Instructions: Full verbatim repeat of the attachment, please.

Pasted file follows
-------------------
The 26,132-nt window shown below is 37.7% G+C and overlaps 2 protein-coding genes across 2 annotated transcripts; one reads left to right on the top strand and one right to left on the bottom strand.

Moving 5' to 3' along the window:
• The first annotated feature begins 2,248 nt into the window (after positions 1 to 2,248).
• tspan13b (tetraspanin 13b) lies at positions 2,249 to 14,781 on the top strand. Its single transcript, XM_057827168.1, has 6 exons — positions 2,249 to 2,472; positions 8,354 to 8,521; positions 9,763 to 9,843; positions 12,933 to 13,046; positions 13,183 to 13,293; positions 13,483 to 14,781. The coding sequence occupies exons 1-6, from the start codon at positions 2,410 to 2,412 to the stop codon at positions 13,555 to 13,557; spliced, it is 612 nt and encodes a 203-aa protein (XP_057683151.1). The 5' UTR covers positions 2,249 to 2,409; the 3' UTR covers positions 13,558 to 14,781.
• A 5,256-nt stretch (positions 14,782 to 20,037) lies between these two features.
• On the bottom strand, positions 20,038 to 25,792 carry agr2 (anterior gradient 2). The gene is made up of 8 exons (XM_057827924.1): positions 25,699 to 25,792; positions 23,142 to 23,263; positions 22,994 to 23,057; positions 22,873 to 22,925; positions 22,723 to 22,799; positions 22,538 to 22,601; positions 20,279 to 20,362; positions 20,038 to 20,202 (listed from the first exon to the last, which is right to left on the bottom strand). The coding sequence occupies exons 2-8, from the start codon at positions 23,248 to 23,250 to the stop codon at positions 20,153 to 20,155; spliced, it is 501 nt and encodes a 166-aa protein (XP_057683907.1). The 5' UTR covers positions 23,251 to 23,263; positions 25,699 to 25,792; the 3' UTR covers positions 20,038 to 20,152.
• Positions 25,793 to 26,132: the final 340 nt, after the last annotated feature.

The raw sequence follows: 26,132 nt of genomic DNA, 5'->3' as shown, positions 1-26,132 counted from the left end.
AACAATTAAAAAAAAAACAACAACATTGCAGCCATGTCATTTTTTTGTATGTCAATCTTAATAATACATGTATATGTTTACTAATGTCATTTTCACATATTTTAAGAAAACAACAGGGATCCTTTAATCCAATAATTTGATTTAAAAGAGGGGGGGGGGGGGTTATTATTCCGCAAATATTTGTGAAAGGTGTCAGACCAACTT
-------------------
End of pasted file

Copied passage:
The 26,132-nt window shown below is 37.7% G+C and overlaps 2 protein-coding genes across 2 annotated transcripts; one reads left to right on the top strand and one right to left on the bottom strand.

Moving 5' to 3' along the window:
• The first annotated feature begins 2,248 nt into the window (after positions 1 to 2,248).
• tspan13b (tetraspanin 13b) lies at positions 2,249 to 14,781 on the top strand. Its single transcript, XM_057827168.1, has 6 exons — positions 2,249 to 2,472; positions 8,354 to 8,521; positions 9,763 to 9,843; positions 12,933 to 13,046; positions 13,183 to 13,293; positions 13,483 to 14,781. The coding sequence occupies exons 1-6, from the start codon at positions 2,410 to 2,412 to the stop codon at positions 13,555 to 13,557; spliced, it is 612 nt and encodes a 203-aa protein (XP_057683151.1). The 5' UTR covers positions 2,249 to 2,409; the 3' UTR covers positions 13,558 to 14,781.
• A 5,256-nt stretch (positions 14,782 to 20,037) lies between these two features.
• On the bottom strand, positions 20,038 to 25,792 carry agr2 (anterior gradient 2). The gene is made up of 8 exons (XM_057827924.1): positions 25,699 to 25,792; positions 23,142 to 23,263; positions 22,994 to 23,057; positions 22,873 to 22,925; positions 22,723 to 22,799; positions 22,538 to 22,601; positions 20,279 to 20,362; positions 20,038 to 20,202 (listed from the first exon to the last, which is right to left on the bottom strand). The coding sequence occupies exons 2-8, from the start codon at positions 23,248 to 23,250 to the stop codon at positions 20,153 to 20,155; spliced, it is 501 nt and encodes a 166-aa protein (XP_057683907.1). The 5' UTR covers positions 23,251 to 23,263; positions 25,699 to 25,792; the 3' UTR covers positions 20,038 to 20,152.
• Positions 25,793 to 26,132: the final 340 nt, after the last annotated feature.

The raw sequence follows: 26,132 nt of genomic DNA, 5'->3' as shown, positions 1-26,132 counted from the left end.
AACAATTAAAAAAAAAACAACAACATTGCAGCCATGTCATTTTTTTGTATGTCAATCTTAATAATACATGTATATGTTTACTAATGTCATTTTCACATATTTTAAGAAAACAACAGGGATCCTTTAATCCAATAATTTGATTTAAAAGAGGGGGGGGGGGGGTTATTATTCCGCAAATATTTGTGAAAGGTGTCAGACCAACTT